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CKD Diet Counseling (Medical Nutrition Therapy) Referral Form

NKDEP encourages collaborative management and communication between primary care providers (PCPs) and registered dietitians (RDs) to help improve patient outcomes.

The interactive CKD Diet Counseling (Medical Nutrition Therapy) Referral Form (PDF, 569 KB) is designed to help referring PCPs share important patient data with the consulting RD. While all PCPs can use this form, Medicare requires a physician order for dietitian reimbursement for MNT. The form can be saved to a computer, edited, and shared electronically with the RD.

Remember to save the form to your computer before entering data. Also, to comply with the Health Insurance Portability and Accountability Act of 2002, please protect the personal health information contained in the completed form.

Rationale for Data Inclusion

The form provides fields for entering data that are likely to be useful for patient evaluation. The following information provides the rationale for why this information is important.

BLOOD PRESSURE:

Uncontrolled blood pressure is associated with more rapid progression. Control of hypertension is also a key opportunity to slow the rate of progression of chronic kidney disease (CKD).

RECENT WEIGHT CHANGE:

Trend in weight status is critical for assessing inadequate intake (loss) or fluid retention (gain).

FOR DIABETICS:

Presence or absence of diabetes is critical to establishing an etiology for kidney disease and risk for progression. Duration of diabetes is useful for determining the likelihood that the patient’s CKD is caused by diabetes.

ALBUMINURIA:

The presence and quantity of albuminuria may be used to assess kidney damage. High levels of albuminuria are associated with more rapid progression of CKD and loss of renal function.

URINE ALBUMIN-TO-CREATININE RATIO (UACR):

Persistently elevated levels of urine albumin are used to identify and quantify kidney damage. High UACR levels are associated with more rapid progression to kidney failure. Generally reported as milligrams albumin/ grams creatinine, monitoring trends in UACR may be useful when educating patients about self-management efforts and prognosis.

ESTIMATED GLOMERULAR FILTRATION RATE (eGFR):

eGFR is used to assess kidney function. The rate of eGFR decline varies by etiology and among individuals with the same etiology. A decrease in the rate of decline of eGFR may reflect response to therapy. Monitoring trends in eGFR may be useful when educating patients about self-management efforts and prognosis.

SERUM POTASSIUM (K):

Presence or absence of hyperkalemia is useful when determining potassium prescription. Potassium restriction is not indicated in the absence of hyperkalemia.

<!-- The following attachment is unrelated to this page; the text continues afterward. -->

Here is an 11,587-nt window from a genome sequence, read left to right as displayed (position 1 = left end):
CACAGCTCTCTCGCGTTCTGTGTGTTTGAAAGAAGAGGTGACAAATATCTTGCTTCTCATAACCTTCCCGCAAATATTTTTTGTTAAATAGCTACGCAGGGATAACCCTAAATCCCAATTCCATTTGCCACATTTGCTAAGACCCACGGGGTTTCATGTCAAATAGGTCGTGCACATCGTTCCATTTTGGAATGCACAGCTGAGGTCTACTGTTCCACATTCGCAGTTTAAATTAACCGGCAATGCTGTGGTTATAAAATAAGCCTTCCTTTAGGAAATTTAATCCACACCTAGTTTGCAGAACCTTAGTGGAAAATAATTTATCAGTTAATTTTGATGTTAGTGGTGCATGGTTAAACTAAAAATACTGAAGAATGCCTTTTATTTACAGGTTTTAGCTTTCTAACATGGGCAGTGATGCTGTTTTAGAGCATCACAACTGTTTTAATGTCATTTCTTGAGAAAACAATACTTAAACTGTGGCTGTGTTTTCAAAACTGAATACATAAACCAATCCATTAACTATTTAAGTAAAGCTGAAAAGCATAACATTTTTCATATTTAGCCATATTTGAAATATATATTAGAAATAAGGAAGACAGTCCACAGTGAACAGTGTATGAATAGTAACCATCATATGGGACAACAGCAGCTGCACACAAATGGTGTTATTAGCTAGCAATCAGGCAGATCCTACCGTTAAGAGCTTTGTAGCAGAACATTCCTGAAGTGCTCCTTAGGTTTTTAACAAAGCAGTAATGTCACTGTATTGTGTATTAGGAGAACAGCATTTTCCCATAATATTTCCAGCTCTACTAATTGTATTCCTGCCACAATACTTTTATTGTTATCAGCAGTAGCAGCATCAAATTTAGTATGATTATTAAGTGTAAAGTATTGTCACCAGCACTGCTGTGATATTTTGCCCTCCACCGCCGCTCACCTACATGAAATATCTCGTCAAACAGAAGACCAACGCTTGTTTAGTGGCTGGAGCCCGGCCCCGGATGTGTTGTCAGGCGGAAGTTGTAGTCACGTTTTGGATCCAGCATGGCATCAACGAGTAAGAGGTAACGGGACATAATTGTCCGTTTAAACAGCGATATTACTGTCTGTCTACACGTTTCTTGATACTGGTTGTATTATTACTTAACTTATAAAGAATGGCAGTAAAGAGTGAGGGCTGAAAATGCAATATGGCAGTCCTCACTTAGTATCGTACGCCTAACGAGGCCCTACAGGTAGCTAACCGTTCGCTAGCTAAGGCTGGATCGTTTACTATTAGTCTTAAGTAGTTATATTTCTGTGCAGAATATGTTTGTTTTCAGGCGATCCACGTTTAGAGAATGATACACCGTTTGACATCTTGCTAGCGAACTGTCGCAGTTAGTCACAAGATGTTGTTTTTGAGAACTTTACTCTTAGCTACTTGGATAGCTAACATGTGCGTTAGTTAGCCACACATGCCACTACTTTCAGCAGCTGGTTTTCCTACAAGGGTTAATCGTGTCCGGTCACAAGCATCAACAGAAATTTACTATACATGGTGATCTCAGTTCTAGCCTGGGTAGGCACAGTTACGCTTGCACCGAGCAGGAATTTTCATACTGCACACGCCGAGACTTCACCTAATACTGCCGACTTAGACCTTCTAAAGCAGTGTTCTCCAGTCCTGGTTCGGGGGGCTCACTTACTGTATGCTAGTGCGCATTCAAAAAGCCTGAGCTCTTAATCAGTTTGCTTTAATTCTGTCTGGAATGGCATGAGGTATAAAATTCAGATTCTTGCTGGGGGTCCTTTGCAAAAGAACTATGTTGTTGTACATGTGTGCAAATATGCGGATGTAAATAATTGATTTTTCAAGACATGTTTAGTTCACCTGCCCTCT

SERUM BICARBONATE (HCO3):

A low level, defined as < 22 milliequivalents per liter, may indicate metabolic acidosis in CKD and may reflect reduced acid excretion and reduced base production by the kidneys.

BLOOD UREA NITROGEN (BUN):

Increasing blood urea nitrogen levels may indicate reduced clearance of nitrogenous waste.

SERUM CALCIUM (Ca):

Calcium levels are used to assess and monitor abnormal mineral metabolism and bone disorders in CKD. Vitamin D supplements may be prescribed for hypocalcemia. Use of vitamin D may increase the risk for hypercalcemia.

SERUM PHOSPHORUS (phos):

Phosphorus levels are used to assess and monitor abnormal mineral metabolism and bone disorders in CKD. Use of vitamin D may increase the risk for hyperphosphatemia.

HEMOGLOBIN (Hgb):

Patients with CKD are at risk for anemia due to reduced levels of erythropoietin, a hormone produced by the kidneys. Iron studies may be indicated prior to iron supplementation or use of erythropoiesis-stimulating agents.

LOW DENSITY LIPOPROTEIN (LDL):

LDL levels are used to assess and monitor dyslipidemia in CKD.

HIGH DENSITY LIPOPROTEIN (HDL):

HDL levels are used to assess and monitor dyslipidemia in CKD.

TRIGLYCERIDES (TG):

Triglyceride levels are used to assess and monitor dyslipidemia in CKD.

INTACT PARATHRYOID HORMONE (iPTH):

iPTH is used to assess and monitor abnormal mineral metabolism and bone disorders in CKD. Levels may be reduced with vitamin D supplementation.

VITAMIN D (25-hydroxy vitamin D):

Patients with CKD are at risk for hypovitaminosis D due to reduced levels of 25-OH Vit D as well as decreased 1-OH activation in the kidneys.

SERUM ALBUMIN (Alb):

Albumin may be useful to assess and monitor nutritional status in CKD. Hypoalbuminemia is associated with inflammation and poor prognosis in CKD.

CURRENT MEDICATIONS:

Medication lists are crucial to assess for medication-nutrient interactions and patient self-management education.

October 10, 2012​​​​

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You can also order print versions from our online catalog.